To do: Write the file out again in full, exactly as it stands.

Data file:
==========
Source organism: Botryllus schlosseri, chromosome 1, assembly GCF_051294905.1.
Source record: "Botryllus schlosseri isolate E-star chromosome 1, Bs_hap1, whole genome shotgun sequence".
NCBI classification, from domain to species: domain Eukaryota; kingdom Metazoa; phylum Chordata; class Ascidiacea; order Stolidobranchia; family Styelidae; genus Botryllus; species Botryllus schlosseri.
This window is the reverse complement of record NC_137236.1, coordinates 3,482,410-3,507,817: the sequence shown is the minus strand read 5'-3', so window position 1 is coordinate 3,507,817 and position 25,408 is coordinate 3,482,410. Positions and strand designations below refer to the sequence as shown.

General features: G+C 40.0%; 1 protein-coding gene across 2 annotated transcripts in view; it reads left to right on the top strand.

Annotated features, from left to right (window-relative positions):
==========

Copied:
Source organism: Botryllus schlosseri, chromosome 1, assembly GCF_051294905.1.
Source record: "Botryllus schlosseri isolate E-star chromosome 1, Bs_hap1, whole genome shotgun sequence".
NCBI classification, from domain to species: domain Eukaryota; kingdom Metazoa; phylum Chordata; class Ascidiacea; order Stolidobranchia; family Styelidae; genus Botryllus; species Botryllus schlosseri.
This window is the reverse complement of record NC_137236.1, coordinates 3,482,410-3,507,817: the sequence shown is the minus strand read 5'-3', so window position 1 is coordinate 3,507,817 and position 25,408 is coordinate 3,482,410. Positions and strand designations below refer to the sequence as shown.

General features: G+C 40.0%; 1 protein-coding gene across 2 annotated transcripts in view; it reads left to right on the top strand.

Annotated features, from left to right (window-relative positions):